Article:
Research Reports - Emotional symptoms among survivors after severe traumatic brain injury

J Head Trauma Rehabil. 2017 Feb 10. doi: 10.1097/HTR.0000000000000294. [Epub
ahead of print]

Ren D(1), Fan J, Puccio AM, Okonkwo DO, Beers SR, Conley Y.

OBJECTIVES: Depressive symptoms and anxiety are fairly common emotional outcomes
after severe traumatic brain injury (TBI). Life satisfaction is a main factor in
the general construct of subjective well-being. However, there is limited
literature available on the interrelationship between emotional outcomes and life
satisfaction post-severe TBI over time. The purpose of this study was to
characterize distinct patterns of change in depressive symptoms, anxiety, and
life satisfaction over 24 months after severe TBI and evaluate the
interrelationship of different trajectory groups among them as well as associated
subject characteristics.
METHODS: This prospective study used longitudinal data collected from the
University of Pittsburgh Brain Trauma Research Center from survivors of severe
TBI (N = 129). In addition to demographic and injury-related data, depressive
symptoms, anxiety, and life satisfaction were collected at 3, 6, 12, and 24
months postinjury. A group-based trajectory model was performed to identify
distinct longitudinal patterns of depressive symptoms, anxiety, and life
satisfaction. The interrelationships of distinct trajectory groups were examined
using χ tests. A multivariate logistic regression model was used to examine the
predictors of different emotional symptom trajectories.
RESULTS: The group-based trajectory model identified 2 distinct patterns of each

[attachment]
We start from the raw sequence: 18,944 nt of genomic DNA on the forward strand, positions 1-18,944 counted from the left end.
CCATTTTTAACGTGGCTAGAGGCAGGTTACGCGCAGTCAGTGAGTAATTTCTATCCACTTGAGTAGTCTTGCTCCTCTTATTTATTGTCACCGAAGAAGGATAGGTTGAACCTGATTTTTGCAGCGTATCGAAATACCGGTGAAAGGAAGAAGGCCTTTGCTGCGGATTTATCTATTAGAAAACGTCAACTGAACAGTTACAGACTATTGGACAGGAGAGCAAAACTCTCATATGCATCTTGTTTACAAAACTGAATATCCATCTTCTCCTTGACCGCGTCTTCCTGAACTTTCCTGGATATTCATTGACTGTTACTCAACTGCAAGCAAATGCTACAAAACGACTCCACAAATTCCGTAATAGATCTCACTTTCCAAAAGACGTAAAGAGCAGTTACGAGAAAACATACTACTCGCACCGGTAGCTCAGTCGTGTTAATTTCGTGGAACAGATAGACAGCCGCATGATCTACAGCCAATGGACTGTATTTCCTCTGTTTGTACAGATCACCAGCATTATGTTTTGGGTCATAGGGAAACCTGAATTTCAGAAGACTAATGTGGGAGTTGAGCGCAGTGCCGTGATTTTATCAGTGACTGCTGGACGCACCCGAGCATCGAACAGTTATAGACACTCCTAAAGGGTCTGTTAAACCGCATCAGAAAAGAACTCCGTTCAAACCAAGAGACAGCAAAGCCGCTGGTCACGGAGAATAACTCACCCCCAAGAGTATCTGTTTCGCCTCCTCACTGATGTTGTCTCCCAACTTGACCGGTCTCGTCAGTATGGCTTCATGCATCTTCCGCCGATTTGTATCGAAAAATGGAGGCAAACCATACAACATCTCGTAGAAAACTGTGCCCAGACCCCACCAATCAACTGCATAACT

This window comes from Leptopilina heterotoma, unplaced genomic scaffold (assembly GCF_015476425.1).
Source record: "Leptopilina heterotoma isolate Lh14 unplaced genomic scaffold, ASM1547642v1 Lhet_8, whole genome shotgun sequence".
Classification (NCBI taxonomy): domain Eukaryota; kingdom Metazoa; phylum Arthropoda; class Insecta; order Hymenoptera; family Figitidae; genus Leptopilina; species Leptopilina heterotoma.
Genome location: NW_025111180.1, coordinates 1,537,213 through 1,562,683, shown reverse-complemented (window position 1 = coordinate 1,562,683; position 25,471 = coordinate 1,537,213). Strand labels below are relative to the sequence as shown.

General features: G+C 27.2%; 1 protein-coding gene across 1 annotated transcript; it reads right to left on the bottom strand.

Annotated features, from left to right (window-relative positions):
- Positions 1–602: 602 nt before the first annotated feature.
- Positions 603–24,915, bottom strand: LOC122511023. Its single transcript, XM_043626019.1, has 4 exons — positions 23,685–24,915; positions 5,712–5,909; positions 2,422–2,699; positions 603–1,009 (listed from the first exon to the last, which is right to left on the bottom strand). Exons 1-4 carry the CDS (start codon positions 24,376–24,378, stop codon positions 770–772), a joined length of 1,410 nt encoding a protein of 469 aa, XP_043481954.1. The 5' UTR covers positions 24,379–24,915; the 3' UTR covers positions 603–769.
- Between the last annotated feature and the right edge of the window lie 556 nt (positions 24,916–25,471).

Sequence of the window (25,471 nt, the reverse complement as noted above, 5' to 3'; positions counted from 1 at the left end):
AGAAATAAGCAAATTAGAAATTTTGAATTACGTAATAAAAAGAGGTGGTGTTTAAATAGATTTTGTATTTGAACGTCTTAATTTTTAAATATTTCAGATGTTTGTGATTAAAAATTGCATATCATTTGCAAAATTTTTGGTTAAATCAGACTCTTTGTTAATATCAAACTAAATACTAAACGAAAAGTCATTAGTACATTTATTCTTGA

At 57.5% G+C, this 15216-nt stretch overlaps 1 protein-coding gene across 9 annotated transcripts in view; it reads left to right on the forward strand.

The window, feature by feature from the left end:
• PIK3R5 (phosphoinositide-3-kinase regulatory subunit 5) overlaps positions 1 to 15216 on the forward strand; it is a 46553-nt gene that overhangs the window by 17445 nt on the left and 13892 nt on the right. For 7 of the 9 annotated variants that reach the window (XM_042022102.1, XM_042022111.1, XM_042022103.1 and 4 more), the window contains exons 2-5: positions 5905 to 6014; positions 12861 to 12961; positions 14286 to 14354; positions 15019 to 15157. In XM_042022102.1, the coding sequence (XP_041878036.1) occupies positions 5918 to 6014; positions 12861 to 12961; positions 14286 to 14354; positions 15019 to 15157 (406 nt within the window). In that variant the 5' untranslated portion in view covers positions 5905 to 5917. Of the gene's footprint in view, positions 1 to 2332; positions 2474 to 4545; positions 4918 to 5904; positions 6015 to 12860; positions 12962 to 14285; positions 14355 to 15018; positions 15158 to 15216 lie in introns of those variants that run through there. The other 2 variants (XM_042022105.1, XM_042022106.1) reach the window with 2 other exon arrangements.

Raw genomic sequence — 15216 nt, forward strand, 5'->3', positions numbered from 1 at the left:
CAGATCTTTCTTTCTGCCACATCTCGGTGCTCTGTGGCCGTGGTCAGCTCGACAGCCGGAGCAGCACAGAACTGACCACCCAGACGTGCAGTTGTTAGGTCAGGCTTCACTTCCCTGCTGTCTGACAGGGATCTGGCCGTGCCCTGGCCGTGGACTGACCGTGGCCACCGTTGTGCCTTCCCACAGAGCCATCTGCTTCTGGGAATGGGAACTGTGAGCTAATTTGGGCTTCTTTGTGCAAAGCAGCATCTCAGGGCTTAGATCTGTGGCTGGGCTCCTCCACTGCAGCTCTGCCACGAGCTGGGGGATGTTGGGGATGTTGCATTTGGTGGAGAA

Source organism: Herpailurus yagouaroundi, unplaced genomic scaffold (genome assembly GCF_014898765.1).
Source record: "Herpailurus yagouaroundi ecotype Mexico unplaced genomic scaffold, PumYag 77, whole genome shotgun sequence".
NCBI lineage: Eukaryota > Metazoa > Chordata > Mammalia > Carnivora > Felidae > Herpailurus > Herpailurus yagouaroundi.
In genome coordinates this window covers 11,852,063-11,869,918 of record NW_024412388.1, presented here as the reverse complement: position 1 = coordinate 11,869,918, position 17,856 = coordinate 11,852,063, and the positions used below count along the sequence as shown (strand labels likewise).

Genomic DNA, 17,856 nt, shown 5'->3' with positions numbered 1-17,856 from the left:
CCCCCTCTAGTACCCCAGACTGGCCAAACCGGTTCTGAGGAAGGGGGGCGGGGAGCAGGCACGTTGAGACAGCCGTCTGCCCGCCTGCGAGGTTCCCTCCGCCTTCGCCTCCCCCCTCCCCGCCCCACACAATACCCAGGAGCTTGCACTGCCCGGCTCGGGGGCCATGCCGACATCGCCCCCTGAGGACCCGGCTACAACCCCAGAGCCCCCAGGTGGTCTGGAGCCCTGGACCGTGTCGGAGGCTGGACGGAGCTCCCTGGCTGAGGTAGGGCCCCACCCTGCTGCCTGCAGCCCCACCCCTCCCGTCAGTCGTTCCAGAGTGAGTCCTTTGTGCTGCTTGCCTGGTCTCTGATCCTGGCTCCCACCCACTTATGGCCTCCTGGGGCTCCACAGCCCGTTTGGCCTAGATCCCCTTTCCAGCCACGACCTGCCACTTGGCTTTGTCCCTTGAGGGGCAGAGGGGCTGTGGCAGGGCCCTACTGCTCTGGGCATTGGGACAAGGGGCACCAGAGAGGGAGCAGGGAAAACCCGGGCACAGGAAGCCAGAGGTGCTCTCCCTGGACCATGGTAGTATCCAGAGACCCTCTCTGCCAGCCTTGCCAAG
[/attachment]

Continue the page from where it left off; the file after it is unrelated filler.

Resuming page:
of 3 outcomes: constantly low and constantly high depressive symptoms group
(70.4% vs 29.6%), constantly low and constantly high anxiety group (69.1% vs
30.9%), and low-decreasing and high-stable life satisfaction groups (56.3% vs
43.7%). A strong pairwise association was observed between trajectory group
membership for depressive symptoms and anxiety (P < .0001), depressive symptoms
and life satisfaction (P < .0001), and anxiety and life satisfaction (P < .001).
Subjects with increased severe injury were more likely to belong to the
high-stable depressive symptoms group, while there were no significant
associations between age, gender, race, education, marriage status and distinct
depressive symptoms, anxiety, and life satisfaction trajectory groups.
CONCLUSIONS: A group-based trajectory model revealed patterns of emotional
symptoms that have not been fully explored among survivors of severe TBI. There
appear to be distinct trajectory patterns for depressive symptoms, anxiety, and
life satisfaction, respectively. There was strong interrelationship among
emotional symptoms. The findings add to our understanding of psychosocial
outcomes experienced over time after severe TBI. 

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